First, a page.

Compounding this was the construction of Interstate 35W, which ripped a hole through the community, including a sizable section of what was then Nicollet Field. As in many American cities, the freeway reinforced harmful segregation as it created a literal and figurative barrier and essentially split south Minneapolis in two.

Martin Luther King Jr
Dr. Martin Luther King Jr. addresses a crowd in 1964. Photo by Walter Albertin and courtesy of the Library of Congress.

The section of the interstate abutting what remained of the park was completed in 1967. That same year, Martin Luther King Jr. came to Minnesota and delivered a memorable speech. The following year, he was assassinated.

Urban America, including Minneapolis, erupted with violent disturbances. These so-called "riots" are the way history represents the black response to King’s assassination. But there were healthy and healing responses as well, including the naming of places in Dr. King’s honor.

Just months after his assassination, Minneapolis’ African American leadership urged the city’s park board to rename Nicollet Field after Dr. King. The park in the center of the then-mostly white, northern city became one of the first places in the world to officially take on the name of Martin Luther King.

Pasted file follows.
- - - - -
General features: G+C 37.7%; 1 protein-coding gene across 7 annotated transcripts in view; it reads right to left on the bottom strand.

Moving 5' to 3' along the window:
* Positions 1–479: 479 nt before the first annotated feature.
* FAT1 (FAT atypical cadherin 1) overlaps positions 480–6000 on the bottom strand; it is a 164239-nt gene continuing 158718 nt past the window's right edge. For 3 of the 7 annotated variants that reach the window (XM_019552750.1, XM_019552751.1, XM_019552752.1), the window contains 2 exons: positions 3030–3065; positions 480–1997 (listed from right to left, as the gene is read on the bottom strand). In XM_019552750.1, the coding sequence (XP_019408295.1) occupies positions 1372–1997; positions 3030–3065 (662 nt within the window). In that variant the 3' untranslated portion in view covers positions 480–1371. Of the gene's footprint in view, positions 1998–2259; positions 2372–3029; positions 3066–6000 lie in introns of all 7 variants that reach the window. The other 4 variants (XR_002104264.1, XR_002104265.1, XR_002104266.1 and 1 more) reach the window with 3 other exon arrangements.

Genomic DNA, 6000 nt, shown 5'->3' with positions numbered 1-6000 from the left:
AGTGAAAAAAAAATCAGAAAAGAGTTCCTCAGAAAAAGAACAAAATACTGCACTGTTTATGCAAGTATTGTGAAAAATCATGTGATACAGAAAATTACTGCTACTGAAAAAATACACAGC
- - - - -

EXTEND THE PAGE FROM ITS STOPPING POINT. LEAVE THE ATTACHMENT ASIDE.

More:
In the decades that followed, MLK Park became the common ground for a generation in the multiracial neighborhood.

In 2010, a new challenge was unleashed on the green space and its denizens. A proposal was underway to create an off-leash dog park within Martin Luther King Park. Proponents included mostly white residents. Many African Americans had a different reaction. Because of the use of police dogs against protesters throughout the Civil Rights Movement, the proposal felt insensitive to some.

“There were people who were almost in tears at the meetings who couldn’t imagine that we’d be putting a dog park here,” Anderson said. “There was a huge gulf in the community. When I was superintendent I said we need dog parks. We instituted dog parks. I think there’s a place for dog parks. But not at a park named after the Reverend Martin Luther King Jr.”

The Minneapolis park board asked Anderson to lead a series of community conversations about the issue.